Saturday, 10 August 2013

Ghazals and Enlightenment


Unguarded thoughts pierced his existence,
Tales of eventful passions, lost loves,
Miseries of hate, lust and hunger continued.
Impoverished streets in his mind was
Tormented with winds of revolt, but
Easier was it to remain inert, to let
The weather clear, to remain the same.

Each night when peaks of love was forced
Onto his meager heart, he thought of the saint
Who came to talk to him during his sleep,
Who said, "Peace shall come from within".
A storm was nearing his mind,
An apocalypse always leads to calm,
Like bullets to head do calm a brain.

Ghazals were staged in his dreams,
Wails of a sorrowful harmonium, with
The broken voices of an aged singer
Agitated his flesh and bones, he sang
Along with the singer, they mouthed words
That praised a fading God in the midst
Of frauds that wrapped the weeping Earth,
They praised the Lord's benevolent soul which
Gave life to buds, tunes to birds and love
To children, who were all beads in a single string.

Like how a singer from the past forced
Rains onto a burning Earth, their song
Made a downpour in his life. In a puddle
That settled forever in his mind, he saw
The reflection of himself standing bowed
With the saint who talked to him in dreams.

With a relieving pain, he saw the Sun
Shine brighter than ever,
Earth spinning slower than before,
Leaves making food with devotion,
Ants building homes before the rains,
And felt the peaceful notes of a divine Ghazal.

He remembered, the saint once said, 
"The teacher shall appear when the student is ready."

Notes
Ghazals in this context means the musical rendering of Sufi poetry. To know more check : Ghazal
And the 2 times when the saint in the poem is advising the narrator, I have used words of Gautama Buddha, which have been slightly modified to fit well into the poem.

9 comments:

  1. mpoverished streets in his mind was
    Tormented with winds of revolt...was an early line i found to be really evocative....nice wise end as well...i like how you bring on the tension than bring us down to that...

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  2. A very powerful and moving poem, in your Ghazal style, which worked well, as I could imagine the words set to an appropriate piece of music. Very reverent and hymn-like in its qualities.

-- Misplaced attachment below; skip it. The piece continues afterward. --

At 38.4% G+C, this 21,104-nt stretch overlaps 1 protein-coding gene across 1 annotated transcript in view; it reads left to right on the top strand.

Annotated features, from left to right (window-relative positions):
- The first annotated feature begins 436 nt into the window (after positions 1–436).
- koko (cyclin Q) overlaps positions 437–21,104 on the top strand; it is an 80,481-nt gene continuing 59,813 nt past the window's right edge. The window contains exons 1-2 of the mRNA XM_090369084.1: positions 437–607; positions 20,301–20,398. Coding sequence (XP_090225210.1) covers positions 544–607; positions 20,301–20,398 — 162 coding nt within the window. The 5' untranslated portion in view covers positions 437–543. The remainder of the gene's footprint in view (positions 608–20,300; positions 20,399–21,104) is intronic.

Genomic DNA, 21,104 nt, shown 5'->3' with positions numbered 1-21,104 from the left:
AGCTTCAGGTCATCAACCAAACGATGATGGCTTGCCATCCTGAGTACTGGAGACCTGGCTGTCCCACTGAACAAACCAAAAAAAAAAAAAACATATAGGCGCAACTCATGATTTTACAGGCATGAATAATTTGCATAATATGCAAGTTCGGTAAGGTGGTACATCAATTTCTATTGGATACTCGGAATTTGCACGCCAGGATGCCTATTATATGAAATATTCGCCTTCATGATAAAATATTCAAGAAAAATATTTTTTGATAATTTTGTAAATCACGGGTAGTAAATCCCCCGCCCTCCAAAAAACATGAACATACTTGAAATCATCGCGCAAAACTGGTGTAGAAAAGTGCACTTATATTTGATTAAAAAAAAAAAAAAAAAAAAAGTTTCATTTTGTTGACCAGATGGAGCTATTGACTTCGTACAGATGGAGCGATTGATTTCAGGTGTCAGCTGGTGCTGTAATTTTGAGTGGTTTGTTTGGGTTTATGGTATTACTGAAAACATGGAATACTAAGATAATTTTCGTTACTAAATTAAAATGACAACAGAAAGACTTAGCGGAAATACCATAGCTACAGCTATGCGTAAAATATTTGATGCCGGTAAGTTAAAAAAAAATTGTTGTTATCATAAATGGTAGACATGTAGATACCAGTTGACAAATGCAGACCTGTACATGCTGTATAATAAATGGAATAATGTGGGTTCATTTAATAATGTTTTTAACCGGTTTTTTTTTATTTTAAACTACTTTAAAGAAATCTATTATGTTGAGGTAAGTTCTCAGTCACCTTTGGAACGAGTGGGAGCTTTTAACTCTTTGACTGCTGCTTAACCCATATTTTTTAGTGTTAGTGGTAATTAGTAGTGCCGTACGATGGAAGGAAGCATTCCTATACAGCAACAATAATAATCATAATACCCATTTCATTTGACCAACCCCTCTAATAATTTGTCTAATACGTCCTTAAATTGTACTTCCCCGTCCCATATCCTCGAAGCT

Eileen

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  3. A most moving and thoughtful piece.

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  4. "The broken voice of an aged singer..." Magnificent!

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  5. This poem is astounding - most especially the stanza "ghazals were staged in his dreams" with the wailing and the "sorrowful harmonium".......the torment in the poem resolves wonderfully with the words of the Buddha. Really remarkable writing, very powerful.

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  6. I liked the "easier was it to remain inert, to let the weather clear, to remain the same" It resonated with me as a way we have found to deal with a difficult person who is indirectly involved in our lives. I also liked the buddha references. We have been watching old Kung Fu on the computer lately and your poem reminded me of that.

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  7. Yes, I have heard it said as well that the teacher will appear when the student is ready. I believe that 100%. Well expressed ideas in your poem. Complex, but worth reflecting on. Thank you.

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  8. like the struggle within ,specially the image of the burning earth....and enlightenment at the end.

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  9. Thanks to all for your kind views. :)

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